Advanced Jaw Surgery Relieves Pain in Cancer Survivor of 10+ Years

Oral and Plastic Surgeons Team Up to Reconstruct Jawbone of Raleigh Man

By Morgan deBlecourt
June 17, 2021
Roger Floyd stands outside

Roger Floyd poses for a photo in a park near his home in Raleigh.

After an oral cancer diagnosis in 2010, Raleigh resident Roger Floyd was relieved when his cancer was cured. Ten years later, however, doctors discovered that his jawbone was deteriorating -- a rare side effect of the radiation therapy used to treat his cancer. Duke oral and plastic surgeons performed complex surgery to replace Floyd’s jaw using bone from his leg and a customized titanium plate. Six weeks later, most people couldn’t even tell Floyd had undergone surgery. 

“I like to say that I don't look like what I've been through,” Floyd joked. “The surgical lines are barely detectable. If someone looked at me face-to-face, they would never know. I'm so grateful."

Rare Side Effect of Cancer Treatment Damages Jaw

Roger Floyd has had to advocate for his health over the years. After two biopsies failed to detect cancer on his tongue, he sought a second opinion. He was diagnosed with a common type of oral cancer called squamous cell carcinoma. Fortunately, the cancer was easily removed with surgery, and Floyd opted to have follow-up radiation therapy to destroy any remaining cancer cells. 

Years later, he began having dental problems that caused excruciating pain. Various treatments and surgeries didn’t help, so again, Floyd sought a second opinion.

In January 2021, Floyd, now 69, was referred to Benjamin Hechler, MD, DDS, an oral and maxillofacial surgeon at Duke University Hospital. When Dr. Hechler received imaging scans of Floyd’s jaw -- also called a mandible -- he arranged to see Floyd the next day. Floyd had osteoradionecrosis, meaning his jawbone was dying as a result of his radiation treatment a decade earlier. It needed to be replaced and soon.

Surgery Restores Function, Relieves Pain

First, Dr. Hechler referred Floyd for hyperbaric oxygen therapy, which uses pressurized chambers to deliver high levels of oxygen to the bloodstream. This reduces pain and swelling in the injured area before surgery, helps new blood vessels form, and promotes healing after surgery.

Then Dr. Hechler teamed up with Duke plastic surgeon Detlev Erdmann, MD to create a detailed surgical plan. Guided by specialized 3D CT scans and custom cutting guides, Dr. Erdmann removed Floyd’s fibula bone -- a non-weight-bearing bone in his lower leg -- and shaped it to match the mandible. After Dr. Hechler removed about 60% of Floyd’s jawbone, he and Dr. Erdmann replaced it with the new, healthy bone along with a customized titanium plate for stability. To keep the new bone healthy and allow it to grow, they attached blood vessels from the harvested bone to vessels in Floyd’s neck. Floyd went home about six days after the eight-hour surgery.

Left, a pre-surgical CT scan shows Roger Floyd’s jawbone with substantial radiation necrosis. Right, a post-surgical CT scan shows Roger Floyd’s jaw after it was replaced with a titanium plate and bone from his leg.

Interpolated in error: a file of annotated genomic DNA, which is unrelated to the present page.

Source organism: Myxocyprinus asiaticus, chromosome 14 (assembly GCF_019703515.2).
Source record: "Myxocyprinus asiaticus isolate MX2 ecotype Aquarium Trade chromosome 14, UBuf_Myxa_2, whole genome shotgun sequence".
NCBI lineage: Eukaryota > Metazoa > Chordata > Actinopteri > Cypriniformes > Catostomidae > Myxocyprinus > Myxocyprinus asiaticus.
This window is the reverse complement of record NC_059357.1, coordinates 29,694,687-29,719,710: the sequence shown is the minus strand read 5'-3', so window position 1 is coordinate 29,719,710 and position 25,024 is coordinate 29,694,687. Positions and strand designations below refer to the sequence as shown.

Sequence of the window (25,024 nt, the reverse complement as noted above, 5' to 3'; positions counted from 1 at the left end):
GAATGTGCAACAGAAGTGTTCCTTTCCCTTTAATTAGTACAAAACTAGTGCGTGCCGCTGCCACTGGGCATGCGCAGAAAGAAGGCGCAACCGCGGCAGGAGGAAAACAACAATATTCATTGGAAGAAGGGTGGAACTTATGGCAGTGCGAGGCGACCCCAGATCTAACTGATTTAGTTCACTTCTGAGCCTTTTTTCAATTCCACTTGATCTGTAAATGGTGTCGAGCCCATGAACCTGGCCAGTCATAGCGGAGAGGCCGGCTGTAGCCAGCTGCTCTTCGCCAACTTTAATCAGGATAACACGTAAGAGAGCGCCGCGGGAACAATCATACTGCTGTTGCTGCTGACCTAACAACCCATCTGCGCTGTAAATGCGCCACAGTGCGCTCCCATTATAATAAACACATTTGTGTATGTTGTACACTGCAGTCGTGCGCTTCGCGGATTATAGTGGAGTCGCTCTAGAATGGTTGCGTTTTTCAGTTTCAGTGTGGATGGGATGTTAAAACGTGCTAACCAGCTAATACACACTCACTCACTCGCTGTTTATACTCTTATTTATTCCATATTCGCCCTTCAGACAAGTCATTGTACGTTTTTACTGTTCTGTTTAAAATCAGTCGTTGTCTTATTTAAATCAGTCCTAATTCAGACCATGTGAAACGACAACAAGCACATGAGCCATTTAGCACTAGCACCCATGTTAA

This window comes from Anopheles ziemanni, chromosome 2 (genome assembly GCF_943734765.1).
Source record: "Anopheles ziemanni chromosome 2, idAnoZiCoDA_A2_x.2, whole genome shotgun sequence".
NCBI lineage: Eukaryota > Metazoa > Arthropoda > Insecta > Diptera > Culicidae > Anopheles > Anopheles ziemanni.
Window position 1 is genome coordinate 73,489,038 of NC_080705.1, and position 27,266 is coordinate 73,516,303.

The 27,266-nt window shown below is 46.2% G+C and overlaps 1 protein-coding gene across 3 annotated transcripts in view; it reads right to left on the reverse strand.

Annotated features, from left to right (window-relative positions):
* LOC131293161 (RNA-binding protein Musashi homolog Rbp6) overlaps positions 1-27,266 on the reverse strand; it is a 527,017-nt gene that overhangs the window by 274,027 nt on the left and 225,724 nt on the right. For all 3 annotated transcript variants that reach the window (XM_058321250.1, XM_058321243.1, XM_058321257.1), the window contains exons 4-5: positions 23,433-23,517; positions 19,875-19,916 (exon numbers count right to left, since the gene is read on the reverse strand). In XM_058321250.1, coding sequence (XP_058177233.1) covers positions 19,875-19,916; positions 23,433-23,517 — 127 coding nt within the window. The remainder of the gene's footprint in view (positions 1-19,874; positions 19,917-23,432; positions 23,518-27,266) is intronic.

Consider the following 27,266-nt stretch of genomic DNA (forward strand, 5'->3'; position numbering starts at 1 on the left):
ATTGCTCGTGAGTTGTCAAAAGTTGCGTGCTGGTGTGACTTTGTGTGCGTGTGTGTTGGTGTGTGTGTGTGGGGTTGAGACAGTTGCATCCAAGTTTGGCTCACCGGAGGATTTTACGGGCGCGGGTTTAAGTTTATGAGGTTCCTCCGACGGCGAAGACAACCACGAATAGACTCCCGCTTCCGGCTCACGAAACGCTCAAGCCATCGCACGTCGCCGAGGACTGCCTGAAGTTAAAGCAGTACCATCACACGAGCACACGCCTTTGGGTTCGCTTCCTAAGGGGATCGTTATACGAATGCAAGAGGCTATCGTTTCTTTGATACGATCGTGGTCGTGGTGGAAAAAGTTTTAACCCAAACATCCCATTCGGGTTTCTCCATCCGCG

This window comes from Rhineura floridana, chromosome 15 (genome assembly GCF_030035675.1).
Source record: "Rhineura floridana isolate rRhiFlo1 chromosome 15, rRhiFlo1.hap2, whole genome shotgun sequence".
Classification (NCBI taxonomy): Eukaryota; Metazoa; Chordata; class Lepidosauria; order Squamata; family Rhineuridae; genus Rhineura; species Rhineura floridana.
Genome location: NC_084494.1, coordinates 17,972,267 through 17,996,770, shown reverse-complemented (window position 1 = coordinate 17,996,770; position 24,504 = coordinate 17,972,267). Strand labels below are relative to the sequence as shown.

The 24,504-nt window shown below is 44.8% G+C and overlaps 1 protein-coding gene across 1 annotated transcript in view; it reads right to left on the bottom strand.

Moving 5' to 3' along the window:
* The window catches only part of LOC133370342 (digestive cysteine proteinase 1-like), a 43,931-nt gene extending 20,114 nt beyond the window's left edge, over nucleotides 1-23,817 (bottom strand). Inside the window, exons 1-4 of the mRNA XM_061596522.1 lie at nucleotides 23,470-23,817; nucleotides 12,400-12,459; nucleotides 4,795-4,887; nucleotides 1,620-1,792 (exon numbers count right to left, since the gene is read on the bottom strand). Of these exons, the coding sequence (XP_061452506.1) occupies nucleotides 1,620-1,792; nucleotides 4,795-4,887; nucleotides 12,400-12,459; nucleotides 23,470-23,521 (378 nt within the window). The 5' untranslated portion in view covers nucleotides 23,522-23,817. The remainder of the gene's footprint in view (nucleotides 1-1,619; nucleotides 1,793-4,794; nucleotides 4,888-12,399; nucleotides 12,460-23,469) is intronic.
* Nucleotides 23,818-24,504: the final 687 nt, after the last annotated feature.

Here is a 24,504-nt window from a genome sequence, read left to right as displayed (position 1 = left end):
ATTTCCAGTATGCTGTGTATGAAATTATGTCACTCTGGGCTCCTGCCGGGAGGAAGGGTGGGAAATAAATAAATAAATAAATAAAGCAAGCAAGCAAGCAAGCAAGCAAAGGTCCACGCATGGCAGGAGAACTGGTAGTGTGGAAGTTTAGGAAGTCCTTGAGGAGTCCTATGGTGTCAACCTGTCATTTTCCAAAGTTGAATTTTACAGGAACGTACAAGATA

Left, a pre-surgical CT scan shows Roger Floyd’s jawbone with substantial radiation necrosis. Right, a post-surgical CT scan shows Roger Floyd’s jaw after it was replaced with a titanium plate and bone from his leg.

The Healing Process

Floyd used a feeding tube for about a month after surgery to protect the surgical site. He slowly began to eat again but stuck to soft foods since most of his teeth had to be removed along with his jawbone. When he’s ready, he may receive dental implants to restore his full chewing function.

Otherwise, Floyd is back to his normal life. According to his doctors, his recovery has been exceptional. Floyd attributes that to his healthy lifestyle and positive mindset.

“I'm a very optimistic, very positive-minded person,” Floyd said. “I look at it this way: I have no control over 90% of things that happen to me, but I do have control over how I respond. That's the attitude I choose to have about things.”

Roger Floyd six weeks after surgery. His incision was under his left jawline.
Roger Floyd six weeks after surgery. His incision was under his left jawline.

Duke Experts and Resources Benefit Patients from Start to Finish

Drs. Hechler and Erdmann collaborate with a team of Duke specialists in intensive care, physical and occupational therapy, speech therapy, rehabilitation, and nutrition around 10 times a year on these types of complex jaw reconstruction surgeries. 

“These microvascular reconstruction surgeries are very complex and require experts in many different fields,” said Dr. Erdmann. “And it doesn't just involve the surgery. It starts with hyperbaric therapy, when appropriate, and goes beyond surgery through recovery and then even further to dental rehabilitation as well.”

Floyd said he’s grateful for the care he has received at Duke. “My experience with Duke and the team there was second to none. Although I had major surgery, and what an experience that was, I'm so pleased.”

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Jaw Surgery at Duke